Opposition parties continue to sprout, their leaders fighting for a stake in the future – when what is really needed is a coalition, say political analysts.
The latest political baby is the People’s Democratic Party (PDP), spearheaded by the Renewal Team headed by Tendai Biti last week.
The Renewal Team was a breakaway movement from the MDC-T. Biti and his colleagues accused party president Morgan Tsvangirai of leadership failure. Biti’s outfit suffered a further split when one of the heavyweights, former MDC-T treasurer Elton Mangoma, broke away to form the Renewal Democrats.
Zimbabwe has at least eight opposition parties whose leaders claim they have the numbers to mount a serious challenge against Zanu (PF).
They include Zapu, led by Dumiso Dabengwa, Simba Makoni’s Mavambo, the National Constitutional Assembly (NCA) headed by law professor Lovemore Madhuku, the UK-based Freedom Justice Coalition Zimbabwe led by Nathan Banana, the son of the late president, Canaan Banana.
A formation led by Joice Mujuru that broke away from Zanu (PF) following extensive purges, the People First (PF) movement, is set to transform into a political party any time.
Of all these, analysts say, MDC-T and the PF outfit are likely to form the most serious challenges to Zanu (PF) at the 2018 elections – but there is widespread acknowledgement that they will fail to unseat the ruling party if they do not form a coalition.
Political experts say big egos and greed for power are the major reasons why individuals are choosing to form their own parties instead of allowing themselves to be absorbed by those that already exist.
“Every one of these political leaders has a State House mentality. They all want to be the leaders and they think the best way to do that is to form their own parties. Personal political egos are driving them to set up their own separate shops instead of coming under one roof,” said political science professor Eldred Masunungure.
Biti, in a recent interview with The Zimbabwean, accused other opposition party leaders of big egos and a tendency to jostle for power, just before he formed his own party.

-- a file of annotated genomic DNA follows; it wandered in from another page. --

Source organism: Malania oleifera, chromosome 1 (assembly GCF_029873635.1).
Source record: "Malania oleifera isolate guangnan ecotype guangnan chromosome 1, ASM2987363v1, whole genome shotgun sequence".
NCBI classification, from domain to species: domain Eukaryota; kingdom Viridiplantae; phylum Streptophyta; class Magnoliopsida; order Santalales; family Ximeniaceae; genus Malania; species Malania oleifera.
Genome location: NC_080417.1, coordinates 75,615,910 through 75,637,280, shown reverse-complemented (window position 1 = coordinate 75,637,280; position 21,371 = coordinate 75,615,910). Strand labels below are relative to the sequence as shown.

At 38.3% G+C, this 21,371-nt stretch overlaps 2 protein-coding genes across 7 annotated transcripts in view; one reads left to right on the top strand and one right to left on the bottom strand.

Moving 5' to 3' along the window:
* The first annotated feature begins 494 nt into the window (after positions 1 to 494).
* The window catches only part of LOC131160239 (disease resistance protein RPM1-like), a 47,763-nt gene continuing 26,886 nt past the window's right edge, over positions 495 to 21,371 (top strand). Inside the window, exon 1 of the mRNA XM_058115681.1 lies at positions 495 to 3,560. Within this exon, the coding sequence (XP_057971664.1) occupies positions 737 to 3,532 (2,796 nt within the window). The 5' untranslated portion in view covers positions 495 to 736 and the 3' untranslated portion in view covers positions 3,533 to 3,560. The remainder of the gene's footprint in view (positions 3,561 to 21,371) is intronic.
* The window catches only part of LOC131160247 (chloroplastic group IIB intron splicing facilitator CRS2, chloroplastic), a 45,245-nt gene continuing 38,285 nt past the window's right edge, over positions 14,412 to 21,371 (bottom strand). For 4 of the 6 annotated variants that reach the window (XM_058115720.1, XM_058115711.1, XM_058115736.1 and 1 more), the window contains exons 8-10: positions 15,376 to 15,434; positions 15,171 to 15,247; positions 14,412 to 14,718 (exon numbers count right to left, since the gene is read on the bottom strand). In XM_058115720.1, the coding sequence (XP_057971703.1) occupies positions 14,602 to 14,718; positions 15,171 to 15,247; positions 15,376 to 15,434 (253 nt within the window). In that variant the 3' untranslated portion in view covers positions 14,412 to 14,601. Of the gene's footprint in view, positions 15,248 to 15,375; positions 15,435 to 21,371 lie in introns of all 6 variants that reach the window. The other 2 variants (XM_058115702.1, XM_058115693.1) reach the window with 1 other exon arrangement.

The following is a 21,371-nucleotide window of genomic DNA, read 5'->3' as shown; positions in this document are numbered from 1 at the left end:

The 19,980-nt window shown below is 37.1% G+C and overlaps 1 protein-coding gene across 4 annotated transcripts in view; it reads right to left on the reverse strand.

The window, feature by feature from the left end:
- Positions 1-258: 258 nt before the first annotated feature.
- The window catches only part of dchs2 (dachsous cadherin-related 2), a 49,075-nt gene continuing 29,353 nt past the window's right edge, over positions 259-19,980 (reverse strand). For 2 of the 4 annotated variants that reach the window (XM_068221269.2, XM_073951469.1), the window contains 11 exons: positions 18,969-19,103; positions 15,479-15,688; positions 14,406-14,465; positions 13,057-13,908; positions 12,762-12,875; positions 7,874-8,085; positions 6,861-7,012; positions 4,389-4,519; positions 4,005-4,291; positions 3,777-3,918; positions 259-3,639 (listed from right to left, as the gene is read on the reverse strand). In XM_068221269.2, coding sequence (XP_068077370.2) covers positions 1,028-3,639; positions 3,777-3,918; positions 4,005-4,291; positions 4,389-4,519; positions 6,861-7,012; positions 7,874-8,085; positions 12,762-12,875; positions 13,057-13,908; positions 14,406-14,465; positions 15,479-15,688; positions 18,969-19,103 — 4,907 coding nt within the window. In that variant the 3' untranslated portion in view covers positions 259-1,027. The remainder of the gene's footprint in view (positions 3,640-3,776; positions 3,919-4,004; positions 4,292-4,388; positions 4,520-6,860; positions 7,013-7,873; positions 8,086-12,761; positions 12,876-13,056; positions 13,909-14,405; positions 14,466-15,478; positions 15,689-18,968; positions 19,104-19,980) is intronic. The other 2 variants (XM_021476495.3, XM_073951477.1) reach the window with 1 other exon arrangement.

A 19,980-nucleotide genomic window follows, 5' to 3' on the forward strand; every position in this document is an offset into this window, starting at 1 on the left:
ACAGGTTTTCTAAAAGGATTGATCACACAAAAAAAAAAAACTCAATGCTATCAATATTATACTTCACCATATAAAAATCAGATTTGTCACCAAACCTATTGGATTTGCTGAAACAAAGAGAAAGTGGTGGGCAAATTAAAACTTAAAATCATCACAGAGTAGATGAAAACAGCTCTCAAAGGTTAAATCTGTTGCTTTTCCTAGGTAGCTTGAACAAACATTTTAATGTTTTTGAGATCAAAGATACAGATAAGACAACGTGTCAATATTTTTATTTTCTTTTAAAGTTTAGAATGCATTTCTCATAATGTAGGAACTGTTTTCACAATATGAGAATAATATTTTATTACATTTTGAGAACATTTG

“It is ironic that Biti said that even though he was busy organising his own party’s inaugural congress. He never considered collapsing the Renewal Team into another already existing party, because he sees forming his own as an opportunity to lay down terms for a grand coalition which all of them are talking about,” said Masunungure.
Tsvangirai, Biti, PF and other small parties are agreed that there must be a grand coalition to remove long-ruling President Robert Mugabe and his party from power. Masungure said it was unlikely that Mujuru would defer to Tsvangirai or vice versa because both of them wanted to be leaders.
“The reality is that there can’t be a grand coalition without Tsvangirai and MDC-T. Similarly, it would be difficult for a grand coalition to occur at a meaningful level without Mujuru, if her party takes off. The elephant in the room is, who will be the presidential candidate when the coalition succeeds? There is need for these leaders to be convinced that there is more to gain if they were to defer to one rather than insisting on being pole leaders,” said Masunungure.
Once the respective political leaders agreed on a single candidate, he said, it would be easy to sell that particular individual to the grassroots which he described as “gullible and always ready to take up what the leaders gave them”.
He added, however, that proliferation of parties was not new to Zimbabwean politics, as the same happened leading up to independence in 1980.
Mfundo Milo, the spokesperson of the Crisis in Zimbabwe Coalition (CiZC) that has been involved in setting up a national convergence to push for democratic change, said parties were sprouting because their leaders were gunning for a piece of cake in future power-sharing deals.
Good for democracy
“In principle, a multiplicity of parties is good for democracy. But this is Zimbabwe and the thinking that the more the merrier doesn’t work. The problem is that every political leader is going for a piece of the cake because there is a consensus that there will be need for a coalition at the end of the day. They want to have a say when that time comes, but this is confusing and dividing the people,” said Mlilo.
He said the Zimbabwean opposition had not matured enough to realise that political leaders must put their egos aside and advance the national interest.
Biti has dismissed the possibility of joining forces with Tsvangirai, preferring instead to work with all the other parties. Reports indicate that Mujuru and Tsvangirai have been talking behind closed doors but it remains to be seen if they will put their egos and political ideologies aside and form a working front together with the other parties.
Tsvangirai has already hailed Mujuru’s virtual entry into opposition politics by launching a PF manifesto last week, while Rugare Gumbo who speaks on behalf of the formation has said they were ready to work with MDC-T.
Dumi Senda of the Freedom Justice Coalition Zimbabwe admitted recently that it would take a long time and much effort for people to embrace new political parties.